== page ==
– stuff for the pesto (see below — it’s everything that goes in the blender)
– regular sized bag of pasta (I use penne, but choose your fave)
– sausage (however many you want, I cooked four)
– medium onion, chopped
*Note, you could just plop the pesto into the drained pasta and call it a day, but this is exactly how I like to prepare it.
1) In a blender, mix:
– 1/3-1/2 cup of olive oil (this will affect the consistency of your pesto, start with 1/3 and add a bit more if it seems too thick)
– 1/3 cup of pistachios or walnuts or, probably pecans? I use pistachios.
– two cups of greens: carrot leaves (less creamy), radish leaves (more creamy), spinach, anything with a mild taste
– a clove or two of garlic
– juice of a quarter of a lemon (but no big deal if you don’t have it, I never feel like it adds that much)
– salt and pepper to taste
– up to one cup of basil if you have it, but not necessary
– up to one cup of chives if you have it on hand (which I normally never have so this was the first time adding it)
Depending on the quality of your blender, you may have to stop and mix with a spatula from time to time. DO NOT DO THIS WHILE THE BLENDER IS RUNNING. I have had to pick pieces of spatula out of my pesto because I was too lazy to turn the blender off. I have also gotten pesto under my eyelid from the splash back. Both of these things sucked. Stop the blender.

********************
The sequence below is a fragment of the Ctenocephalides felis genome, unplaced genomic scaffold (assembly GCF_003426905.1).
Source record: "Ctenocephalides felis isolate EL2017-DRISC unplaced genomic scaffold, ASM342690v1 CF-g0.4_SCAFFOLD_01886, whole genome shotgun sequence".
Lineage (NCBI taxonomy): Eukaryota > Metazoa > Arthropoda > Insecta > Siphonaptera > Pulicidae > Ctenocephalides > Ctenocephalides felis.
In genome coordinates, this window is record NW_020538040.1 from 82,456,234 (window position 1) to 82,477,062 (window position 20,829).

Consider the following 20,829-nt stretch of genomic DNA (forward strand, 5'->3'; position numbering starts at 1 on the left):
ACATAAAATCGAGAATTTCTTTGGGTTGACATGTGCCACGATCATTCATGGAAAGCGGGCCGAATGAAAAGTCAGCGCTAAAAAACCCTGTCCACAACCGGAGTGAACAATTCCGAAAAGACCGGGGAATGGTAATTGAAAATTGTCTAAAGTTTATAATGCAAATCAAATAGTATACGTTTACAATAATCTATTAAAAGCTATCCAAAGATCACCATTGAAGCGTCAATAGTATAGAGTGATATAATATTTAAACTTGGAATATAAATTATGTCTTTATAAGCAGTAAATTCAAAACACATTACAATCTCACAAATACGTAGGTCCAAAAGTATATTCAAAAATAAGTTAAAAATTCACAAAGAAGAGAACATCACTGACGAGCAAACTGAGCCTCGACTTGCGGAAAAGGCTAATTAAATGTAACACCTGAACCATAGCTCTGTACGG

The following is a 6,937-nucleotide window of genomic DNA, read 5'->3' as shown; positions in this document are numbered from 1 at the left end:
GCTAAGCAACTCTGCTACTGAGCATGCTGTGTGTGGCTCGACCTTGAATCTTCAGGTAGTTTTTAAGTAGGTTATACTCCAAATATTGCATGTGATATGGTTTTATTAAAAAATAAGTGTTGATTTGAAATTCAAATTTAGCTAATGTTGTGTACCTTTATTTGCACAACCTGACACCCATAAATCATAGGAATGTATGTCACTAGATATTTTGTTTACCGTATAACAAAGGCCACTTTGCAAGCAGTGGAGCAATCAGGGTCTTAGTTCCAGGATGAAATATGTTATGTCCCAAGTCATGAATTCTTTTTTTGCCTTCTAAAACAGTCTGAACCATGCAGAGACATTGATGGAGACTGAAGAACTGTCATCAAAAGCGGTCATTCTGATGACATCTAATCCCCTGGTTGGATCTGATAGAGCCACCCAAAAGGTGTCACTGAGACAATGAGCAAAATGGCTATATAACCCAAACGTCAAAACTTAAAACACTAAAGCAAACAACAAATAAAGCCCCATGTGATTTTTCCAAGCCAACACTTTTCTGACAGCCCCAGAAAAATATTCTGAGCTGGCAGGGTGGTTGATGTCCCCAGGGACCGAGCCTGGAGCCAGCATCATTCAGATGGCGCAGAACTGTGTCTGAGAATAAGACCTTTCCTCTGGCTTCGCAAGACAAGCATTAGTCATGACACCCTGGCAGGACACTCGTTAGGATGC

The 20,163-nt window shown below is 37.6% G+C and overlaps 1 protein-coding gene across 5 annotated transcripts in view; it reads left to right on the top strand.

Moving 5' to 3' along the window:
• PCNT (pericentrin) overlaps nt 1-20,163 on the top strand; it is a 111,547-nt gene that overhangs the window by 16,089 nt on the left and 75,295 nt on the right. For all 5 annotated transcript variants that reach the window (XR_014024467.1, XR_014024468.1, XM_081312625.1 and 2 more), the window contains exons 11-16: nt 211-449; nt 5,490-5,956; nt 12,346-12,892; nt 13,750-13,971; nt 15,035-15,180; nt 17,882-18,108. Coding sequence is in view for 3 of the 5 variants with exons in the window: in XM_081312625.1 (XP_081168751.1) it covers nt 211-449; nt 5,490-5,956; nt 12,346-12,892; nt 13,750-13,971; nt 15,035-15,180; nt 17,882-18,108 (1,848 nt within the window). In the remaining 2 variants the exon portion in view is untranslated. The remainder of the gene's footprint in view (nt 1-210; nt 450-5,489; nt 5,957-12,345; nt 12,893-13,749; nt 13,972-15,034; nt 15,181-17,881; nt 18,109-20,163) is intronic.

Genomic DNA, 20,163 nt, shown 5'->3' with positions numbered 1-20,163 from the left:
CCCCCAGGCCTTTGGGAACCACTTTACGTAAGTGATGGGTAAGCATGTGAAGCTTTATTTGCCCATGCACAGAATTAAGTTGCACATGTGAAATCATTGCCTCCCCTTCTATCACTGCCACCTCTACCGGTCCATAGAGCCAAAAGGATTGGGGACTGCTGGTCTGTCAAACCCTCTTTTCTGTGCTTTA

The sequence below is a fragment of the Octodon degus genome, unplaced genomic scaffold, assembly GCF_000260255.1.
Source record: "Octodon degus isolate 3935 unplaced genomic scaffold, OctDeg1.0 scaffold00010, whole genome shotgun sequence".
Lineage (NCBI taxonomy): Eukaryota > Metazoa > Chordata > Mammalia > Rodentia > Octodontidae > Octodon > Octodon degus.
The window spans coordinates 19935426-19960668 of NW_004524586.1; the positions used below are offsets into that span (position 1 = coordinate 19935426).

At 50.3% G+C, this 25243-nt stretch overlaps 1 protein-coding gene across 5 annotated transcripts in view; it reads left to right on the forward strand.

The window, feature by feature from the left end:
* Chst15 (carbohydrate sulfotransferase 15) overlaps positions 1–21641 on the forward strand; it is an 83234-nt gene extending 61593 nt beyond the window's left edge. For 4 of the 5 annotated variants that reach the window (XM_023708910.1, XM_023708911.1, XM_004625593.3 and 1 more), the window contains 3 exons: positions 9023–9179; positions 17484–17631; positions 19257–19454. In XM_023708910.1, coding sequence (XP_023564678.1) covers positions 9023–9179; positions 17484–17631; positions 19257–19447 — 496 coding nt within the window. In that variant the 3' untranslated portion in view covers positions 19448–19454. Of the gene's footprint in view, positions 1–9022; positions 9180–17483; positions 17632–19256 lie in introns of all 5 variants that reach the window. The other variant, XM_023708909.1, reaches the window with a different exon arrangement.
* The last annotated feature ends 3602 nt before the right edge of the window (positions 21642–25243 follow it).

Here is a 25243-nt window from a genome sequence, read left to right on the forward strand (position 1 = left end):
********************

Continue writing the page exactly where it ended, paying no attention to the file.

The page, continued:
2) Cook your pasta as normal and remember to save a cup of the pasta water after it’s cooked.
3) Cook sausages in a big-ass pan while the pasta is cooking.
4) When the sausage is done, put it aside. I really like adding a sautéed onion to the mix, so chop one up and sauté it in the sausage juices. Add extra olive oil if you need.
4) Once it’s browned, throw the pasta in, as well as the pesto. Now, instead of just coating your pasta with pesto, you are cooking it all together which is far more delicious. As it all cooks and mixes together, it may start to dry out a bit — DID YOU REMEMBER TO SAVE THE PASTA WATER? Add some in, little bits at a time (so you don’t make it super watery). You may not need to do this at all, go with your own preferences.
4) And that’s it! Top with parmesan and those sausages from earlier (I like to cut them up). I’d love to say I grate the parm fresh, but I use the giant thing of KRAFT parm from Costco.
Whatever you do, DON’T let the measurements control you. Pesto is more of a feeling than an exact science.
basic bitch gets a veggie box: #9 + 10
Many more cucumbers, tomatoes, green beans, carrots, onions, and radishes. Getting fresh garlic was so cool (the stem is really long!?), and we also got chives.
So I’ve made loads of bruschetta, tomato salads have become a diet-staple, the Southern-style green beans are in a weekly rotation (and always served with Mac and cheese or grilled cheese), and I roast everything that can be roasted.
But with the last box we got radishes and chives. I learned that radish leaves can be used in pesto (the same way I was using carrot leaves), and so can chives! So I thought this was a good time to share the blueprint for trailer trash pesto (which started from a legit recipe and has morphed into the white-trash glory that it now is).